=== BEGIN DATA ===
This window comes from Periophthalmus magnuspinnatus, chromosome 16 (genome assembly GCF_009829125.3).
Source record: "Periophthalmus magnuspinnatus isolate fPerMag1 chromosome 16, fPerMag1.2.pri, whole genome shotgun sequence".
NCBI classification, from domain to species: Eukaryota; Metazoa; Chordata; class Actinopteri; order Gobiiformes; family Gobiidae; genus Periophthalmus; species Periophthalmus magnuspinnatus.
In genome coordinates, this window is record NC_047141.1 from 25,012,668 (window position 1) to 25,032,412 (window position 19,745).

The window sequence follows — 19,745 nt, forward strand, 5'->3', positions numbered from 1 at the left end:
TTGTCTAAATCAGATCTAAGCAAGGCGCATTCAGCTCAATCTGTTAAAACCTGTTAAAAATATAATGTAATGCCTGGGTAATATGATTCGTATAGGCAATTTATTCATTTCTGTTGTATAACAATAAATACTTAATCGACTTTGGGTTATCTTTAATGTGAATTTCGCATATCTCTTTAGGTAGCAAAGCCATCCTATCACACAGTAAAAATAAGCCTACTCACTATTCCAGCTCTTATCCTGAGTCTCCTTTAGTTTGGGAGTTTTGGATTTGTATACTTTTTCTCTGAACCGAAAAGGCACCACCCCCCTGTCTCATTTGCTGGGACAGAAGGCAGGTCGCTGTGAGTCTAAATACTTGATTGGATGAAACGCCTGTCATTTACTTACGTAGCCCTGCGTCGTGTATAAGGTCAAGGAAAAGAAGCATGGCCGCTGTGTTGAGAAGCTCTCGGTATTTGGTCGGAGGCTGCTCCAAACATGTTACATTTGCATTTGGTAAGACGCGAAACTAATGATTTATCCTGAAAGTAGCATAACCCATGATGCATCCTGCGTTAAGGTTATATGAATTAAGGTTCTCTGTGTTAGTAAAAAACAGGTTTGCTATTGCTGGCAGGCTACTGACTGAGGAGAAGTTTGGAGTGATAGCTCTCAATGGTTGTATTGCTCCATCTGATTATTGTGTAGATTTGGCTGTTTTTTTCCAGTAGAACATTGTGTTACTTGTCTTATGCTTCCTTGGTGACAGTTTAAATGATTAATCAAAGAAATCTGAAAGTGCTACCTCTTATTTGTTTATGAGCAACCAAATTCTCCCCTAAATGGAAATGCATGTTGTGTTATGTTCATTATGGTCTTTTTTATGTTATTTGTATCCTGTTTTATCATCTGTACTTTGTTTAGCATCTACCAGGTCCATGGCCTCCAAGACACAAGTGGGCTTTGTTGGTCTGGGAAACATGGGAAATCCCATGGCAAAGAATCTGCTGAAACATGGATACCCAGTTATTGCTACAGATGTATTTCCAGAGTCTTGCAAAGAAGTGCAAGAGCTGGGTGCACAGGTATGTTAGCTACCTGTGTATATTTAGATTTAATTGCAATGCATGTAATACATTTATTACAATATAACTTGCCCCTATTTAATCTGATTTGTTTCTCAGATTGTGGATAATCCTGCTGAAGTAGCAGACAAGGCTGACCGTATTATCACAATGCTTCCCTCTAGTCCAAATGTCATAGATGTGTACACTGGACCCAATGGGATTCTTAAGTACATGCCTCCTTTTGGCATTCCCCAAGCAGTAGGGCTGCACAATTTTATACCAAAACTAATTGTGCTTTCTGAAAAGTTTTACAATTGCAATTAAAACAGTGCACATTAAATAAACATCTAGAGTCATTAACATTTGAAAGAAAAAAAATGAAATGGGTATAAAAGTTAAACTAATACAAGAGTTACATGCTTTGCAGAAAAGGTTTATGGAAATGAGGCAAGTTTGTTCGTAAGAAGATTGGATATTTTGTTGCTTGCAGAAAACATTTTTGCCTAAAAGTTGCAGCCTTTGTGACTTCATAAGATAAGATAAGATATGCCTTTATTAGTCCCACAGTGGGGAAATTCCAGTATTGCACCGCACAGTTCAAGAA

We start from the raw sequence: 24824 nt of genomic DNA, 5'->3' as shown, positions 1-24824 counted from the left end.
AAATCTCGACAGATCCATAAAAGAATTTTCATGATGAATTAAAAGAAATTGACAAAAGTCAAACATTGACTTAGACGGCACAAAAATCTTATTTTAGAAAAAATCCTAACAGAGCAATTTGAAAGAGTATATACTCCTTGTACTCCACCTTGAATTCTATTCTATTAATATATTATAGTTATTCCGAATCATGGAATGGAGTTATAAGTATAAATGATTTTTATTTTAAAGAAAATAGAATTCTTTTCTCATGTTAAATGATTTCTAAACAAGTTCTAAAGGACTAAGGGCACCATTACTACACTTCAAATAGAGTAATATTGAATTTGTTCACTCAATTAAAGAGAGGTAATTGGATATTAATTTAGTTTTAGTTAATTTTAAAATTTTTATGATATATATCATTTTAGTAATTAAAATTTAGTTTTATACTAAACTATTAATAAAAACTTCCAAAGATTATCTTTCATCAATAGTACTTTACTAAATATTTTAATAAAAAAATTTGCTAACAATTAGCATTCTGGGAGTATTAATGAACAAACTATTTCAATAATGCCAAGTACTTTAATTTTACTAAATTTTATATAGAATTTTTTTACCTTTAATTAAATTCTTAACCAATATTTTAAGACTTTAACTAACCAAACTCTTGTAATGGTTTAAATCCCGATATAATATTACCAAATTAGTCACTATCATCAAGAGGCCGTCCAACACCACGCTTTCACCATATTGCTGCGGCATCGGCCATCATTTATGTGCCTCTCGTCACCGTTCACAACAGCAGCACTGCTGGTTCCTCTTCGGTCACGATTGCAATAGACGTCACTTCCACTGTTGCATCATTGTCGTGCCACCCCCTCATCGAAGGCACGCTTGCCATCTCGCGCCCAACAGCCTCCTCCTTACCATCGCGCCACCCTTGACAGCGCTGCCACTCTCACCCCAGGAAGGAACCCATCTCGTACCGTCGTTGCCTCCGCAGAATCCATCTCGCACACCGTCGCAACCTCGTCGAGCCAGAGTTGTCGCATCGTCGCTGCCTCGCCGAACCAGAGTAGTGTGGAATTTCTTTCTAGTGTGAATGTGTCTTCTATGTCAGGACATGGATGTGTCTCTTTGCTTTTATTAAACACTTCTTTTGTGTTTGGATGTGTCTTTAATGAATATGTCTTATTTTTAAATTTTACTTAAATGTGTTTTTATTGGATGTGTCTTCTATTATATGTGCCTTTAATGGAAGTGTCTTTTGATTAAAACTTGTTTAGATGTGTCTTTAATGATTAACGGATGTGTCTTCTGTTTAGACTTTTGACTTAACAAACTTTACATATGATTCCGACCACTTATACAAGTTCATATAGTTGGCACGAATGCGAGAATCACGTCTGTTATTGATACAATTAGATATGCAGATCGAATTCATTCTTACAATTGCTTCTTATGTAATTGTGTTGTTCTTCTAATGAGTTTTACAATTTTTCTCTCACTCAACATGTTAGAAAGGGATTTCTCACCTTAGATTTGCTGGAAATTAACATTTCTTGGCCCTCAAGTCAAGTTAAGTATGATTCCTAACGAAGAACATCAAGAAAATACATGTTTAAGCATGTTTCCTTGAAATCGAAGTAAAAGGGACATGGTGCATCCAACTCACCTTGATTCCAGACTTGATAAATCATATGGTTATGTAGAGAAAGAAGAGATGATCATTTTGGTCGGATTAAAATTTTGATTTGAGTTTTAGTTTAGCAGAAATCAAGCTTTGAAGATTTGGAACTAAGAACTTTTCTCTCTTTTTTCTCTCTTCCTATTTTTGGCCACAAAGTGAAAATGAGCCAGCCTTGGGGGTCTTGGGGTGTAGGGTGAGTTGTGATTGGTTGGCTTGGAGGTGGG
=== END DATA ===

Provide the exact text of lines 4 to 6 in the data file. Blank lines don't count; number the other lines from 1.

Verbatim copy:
In genome coordinates, this window is record NC_047141.1 from 25,012,668 (window position 1) to 25,032,412 (window position 19,745).

The window sequence follows — 19,745 nt, forward strand, 5'->3', positions numbered from 1 at the left end:
TTGTCTAAATCAGATCTAAGCAAGGCGCATTCAGCTCAATCTGTTAAAACCTGTTAAAAATATAATGTAATGCCTGGGTAATATGATTCGTATAGGCAATTTATTCATTTCTGTTGTATAACAATAAATACTTAATCGACTTTGGGTTATCTTTAATGTGAATTTCGCATATCTCTTTAGGTAGCAAAGCCATCCTATCACACAGTAAAAATAAGCCTACTCACTATTCCAGCTCTTATCCTGAGTCTCCTTTAGTTTGGGAGTTTTGGATTTGTATACTTTTTCTCTGAACCGAAAAGGCACCACCCCCCTGTCTCATTTGCTGGGACAGAAGGCAGGTCGCTGTGAGTCTAAATACTTGATTGGATGAAACGCCTGTCATTTACTTACGTAGCCCTGCGTCGTGTATAAGGTCAAGGAAAAGAAGCATGGCCGCTGTGTTGAGAAGCTCTCGGTATTTGGTCGGAGGCTGCTCCAAACATGTTACATTTGCATTTGGTAAGACGCGAAACTAATGATTTATCCTGAAAGTAGCATAACCCATGATGCATCCTGCGTTAAGGTTATATGAATTAAGGTTCTCTGTGTTAGTAAAAAACAGGTTTGCTATTGCTGGCAGGCTACTGACTGAGGAGAAGTTTGGAGTGATAGCTCTCAATGGTTGTATTGCTCCATCTGATTATTGTGTAGATTTGGCTGTTTTTTTCCAGTAGAACATTGTGTTACTTGTCTTATGCTTCCTTGGTGACAGTTTAAATGATTAATCAAAGAAATCTGAAAGTGCTACCTCTTATTTGTTTATGAGCAACCAAATTCTCCCCTAAATGGAAATGCATGTTGTGTTATGTTCATTATGGTCTTTTTTATGTTATTTGTATCCTGTTTTATCATCTGTACTTTGTTTAGCATCTACCAGGTCCATGGCCTCCAAGACACAAGTGGGCTTTGTTGGTCTGGGAAACATGGGAAATCCCATGGCAAAGAATCTGCTGAAACATGGATACCCAGTTATTGCTACAGATGTATTTCCAGAGTCTTGCAAAGAAGTGCAAGAGCTGGGTGCACAGGTATGTTAGCTACCTGTGTATATTTAGATTTAATTGCAATGCATGTAATACATTTATTACAATATAACTTGCCCCTATTTAATCTGATTTGTTTCTCAGATTGTGGATAATCCTGCTGAAGTAGCAGACAAGGCTGACCGTATTATCACAATGCTTCCCTCTAGTCCAAATGTCATAGATGTGTACACTGGACCCAATGGGATTCTTAAGTACATGCCTCCTTTTGGCATTCCCCAAGCAGTAGGGCTGCACAATTTTATACCAAAACTAATTGTGCTTTCTGAAAAGTTTTACAATTGCAATTAAAACAGTGCACATTAAATAAACATCTAGAGTCATTAACATTTGAAAGAAAAAAAATGAAATGGGTATAAAAGTTAAACTAATACAAGAGTTACATGCTTTGCAGAAAAGGTTTATGGAAATGAGGCAAGTTTGTTCGTAAGAAGATTGGATATTTTGTTGCTTGCAGAAAACATTTTTGCCTAAAAGTTGCAGCCTTTGTGACTTCATAAGATAAGATAAGATATGCCTTTATTAGTCCCACAGTGGGGAAATTCCAGTATTGCACCGCACAGTTCAAGAA